A parable on good and evil set during the transitional era of Medieval Sweden, when paganism and Christianity coexisted. A father seeks savage retribution for the crime perpetrated against his child. An Academy Award winner for Best Foreign Language Film.
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Bergman's atypical films are his most fun discoveries; I'd take Smiles of a Summer Night or Summer With Monika over the angst of Through a Glass Darkly. But this is "typical" Bergman at his best, and as a medieval tale of an elusive god, it may even top The Seventh Seal simply by demonstrating its point through drama instead of monologues. A simple fable, sprouting complex possible meanings from its little details.
"See the smoke trembling under the roof as if with fright?" this film is full of simbology. the first half builds up for a tale of jealousy, regret and shame, which is fully achieved on the second half. // even though purity has been chopped down, we can always achieve purification. for those of us who have no beliefs in no particular god, this film delivers us from evil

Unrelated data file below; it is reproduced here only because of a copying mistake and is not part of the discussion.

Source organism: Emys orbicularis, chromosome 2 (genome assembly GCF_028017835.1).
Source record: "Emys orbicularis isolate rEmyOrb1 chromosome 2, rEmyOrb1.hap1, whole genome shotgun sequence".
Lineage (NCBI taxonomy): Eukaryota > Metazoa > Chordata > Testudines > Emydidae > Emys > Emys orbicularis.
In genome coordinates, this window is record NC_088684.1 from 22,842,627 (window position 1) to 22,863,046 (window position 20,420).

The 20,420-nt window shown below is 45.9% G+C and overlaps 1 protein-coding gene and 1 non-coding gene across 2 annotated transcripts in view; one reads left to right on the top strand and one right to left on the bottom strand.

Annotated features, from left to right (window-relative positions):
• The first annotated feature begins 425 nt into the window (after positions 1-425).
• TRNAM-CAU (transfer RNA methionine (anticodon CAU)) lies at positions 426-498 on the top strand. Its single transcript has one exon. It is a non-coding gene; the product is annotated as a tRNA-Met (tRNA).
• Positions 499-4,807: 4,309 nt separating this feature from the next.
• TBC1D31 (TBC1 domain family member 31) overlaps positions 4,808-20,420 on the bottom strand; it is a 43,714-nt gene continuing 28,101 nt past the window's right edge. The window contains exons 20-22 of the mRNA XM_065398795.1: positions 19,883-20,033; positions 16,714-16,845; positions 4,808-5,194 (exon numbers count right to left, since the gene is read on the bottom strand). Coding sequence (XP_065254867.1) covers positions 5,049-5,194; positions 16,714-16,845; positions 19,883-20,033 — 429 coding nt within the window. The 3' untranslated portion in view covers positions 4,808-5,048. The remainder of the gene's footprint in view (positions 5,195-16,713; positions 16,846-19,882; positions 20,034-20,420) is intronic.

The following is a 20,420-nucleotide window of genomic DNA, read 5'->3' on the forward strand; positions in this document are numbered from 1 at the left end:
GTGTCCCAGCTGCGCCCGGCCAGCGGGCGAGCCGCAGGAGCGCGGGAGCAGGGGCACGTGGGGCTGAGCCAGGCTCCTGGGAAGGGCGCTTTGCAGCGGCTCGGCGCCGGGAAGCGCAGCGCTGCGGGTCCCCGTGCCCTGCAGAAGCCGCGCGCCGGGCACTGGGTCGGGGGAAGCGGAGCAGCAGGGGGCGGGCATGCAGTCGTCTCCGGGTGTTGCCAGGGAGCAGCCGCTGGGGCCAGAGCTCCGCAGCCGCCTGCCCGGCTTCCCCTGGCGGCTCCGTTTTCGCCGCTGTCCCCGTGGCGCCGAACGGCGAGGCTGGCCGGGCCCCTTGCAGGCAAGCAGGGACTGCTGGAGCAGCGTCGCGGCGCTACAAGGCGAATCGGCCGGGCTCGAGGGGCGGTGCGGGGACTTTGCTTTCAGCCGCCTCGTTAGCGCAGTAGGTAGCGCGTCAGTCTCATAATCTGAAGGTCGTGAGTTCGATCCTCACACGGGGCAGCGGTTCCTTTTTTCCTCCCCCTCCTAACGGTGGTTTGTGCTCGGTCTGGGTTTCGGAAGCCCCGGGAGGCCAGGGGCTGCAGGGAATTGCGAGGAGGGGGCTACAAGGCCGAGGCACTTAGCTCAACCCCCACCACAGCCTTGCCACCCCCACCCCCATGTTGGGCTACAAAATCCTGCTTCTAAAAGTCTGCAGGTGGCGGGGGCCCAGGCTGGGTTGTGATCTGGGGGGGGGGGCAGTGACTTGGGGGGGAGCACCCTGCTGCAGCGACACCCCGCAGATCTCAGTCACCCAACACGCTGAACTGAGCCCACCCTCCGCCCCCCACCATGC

Call it a masterpiece is doing an understatement. That one scene when Von Sydow is with his back turning to us it's just the most powerful scene in whole movie where Bergman tries to establish a reflexive distance between us and the character and its dilemma. The lack of emotion it's a way to not feel connected and be able to think without being conditioned by any cinematography trick such as the reverse shot.
The Virgin Spring remains one of Bergman's best and most accessible films because it avoids getting bogged down in a lot of his usual angsty pretensions. Instead the viewer is told a simple, haunting tale which plays out like a ballad. I cannot discredit the power of the images enough. The cinematography is nothing short of stunning, the lighting and the staging all perfect. Such an emotional and powerful film.
This is an incredible film that shows that even the most civilized of people can do terrible things when pushed far enough and the anguish that follows from horrific things and the things we do to atone for those sins.
Beautiful B&W, stellar acting, but perhaps because it’s based on Swedish ballad, the story is rather unconvincing for me. Like, why they let their precious daughter goes to a faraway church without any bodyguard? Also, it just seemed too coincidental that the three brothers went to the girl’s house after the incident (and the last scene...:D :D :D). Fine film, but I choose Bergman’s original scripts over this.
My favorite classic Bergman film, I actually prefer this to "The Seventh Seal" and "Wild Strawberries" but that is just my personal preference. Those looking for a Bergman movie with a more strict storyline will enjoy this movie.